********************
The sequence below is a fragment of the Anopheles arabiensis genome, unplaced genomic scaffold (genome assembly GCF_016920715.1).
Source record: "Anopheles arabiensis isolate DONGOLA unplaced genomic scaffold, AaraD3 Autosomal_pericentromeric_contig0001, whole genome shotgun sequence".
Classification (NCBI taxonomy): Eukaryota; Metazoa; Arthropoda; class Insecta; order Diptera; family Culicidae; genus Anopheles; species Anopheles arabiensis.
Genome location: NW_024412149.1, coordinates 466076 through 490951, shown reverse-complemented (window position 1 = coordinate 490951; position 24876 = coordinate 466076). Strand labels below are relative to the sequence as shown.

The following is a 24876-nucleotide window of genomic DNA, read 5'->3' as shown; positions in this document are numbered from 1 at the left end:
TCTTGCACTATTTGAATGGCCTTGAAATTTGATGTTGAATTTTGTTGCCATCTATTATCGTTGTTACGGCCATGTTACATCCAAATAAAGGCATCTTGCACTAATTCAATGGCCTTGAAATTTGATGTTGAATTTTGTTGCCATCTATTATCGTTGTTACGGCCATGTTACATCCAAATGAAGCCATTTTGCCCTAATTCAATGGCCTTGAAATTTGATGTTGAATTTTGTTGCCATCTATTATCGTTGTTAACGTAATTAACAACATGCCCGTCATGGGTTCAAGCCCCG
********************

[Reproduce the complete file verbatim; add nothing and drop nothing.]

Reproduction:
The sequence below is a fragment of the Anopheles arabiensis genome, unplaced genomic scaffold (genome assembly GCF_016920715.1).
Source record: "Anopheles arabiensis isolate DONGOLA unplaced genomic scaffold, AaraD3 Autosomal_pericentromeric_contig0001, whole genome shotgun sequence".
Classification (NCBI taxonomy): Eukaryota; Metazoa; Arthropoda; class Insecta; order Diptera; family Culicidae; genus Anopheles; species Anopheles arabiensis.
Genome location: NW_024412149.1, coordinates 466076 through 490951, shown reverse-complemented (window position 1 = coordinate 490951; position 24876 = coordinate 466076). Strand labels below are relative to the sequence as shown.

The following is a 24876-nucleotide window of genomic DNA, read 5'->3' as shown; positions in this document are numbered from 1 at the left end:
TCTTGCACTATTTGAATGGCCTTGAAATTTGATGTTGAATTTTGTTGCCATCTATTATCGTTGTTACGGCCATGTTACATCCAAATAAAGGCATCTTGCACTAATTCAATGGCCTTGAAATTTGATGTTGAATTTTGTTGCCATCTATTATCGTTGTTACGGCCATGTTACATCCAAATGAAGCCATTTTGCCCTAATTCAATGGCCTTGAAATTTGATGTTGAATTTTGTTGCCATCTATTATCGTTGTTAACGTAATTAACAACATGCCCGTCATGGGTTCAAGCCCCG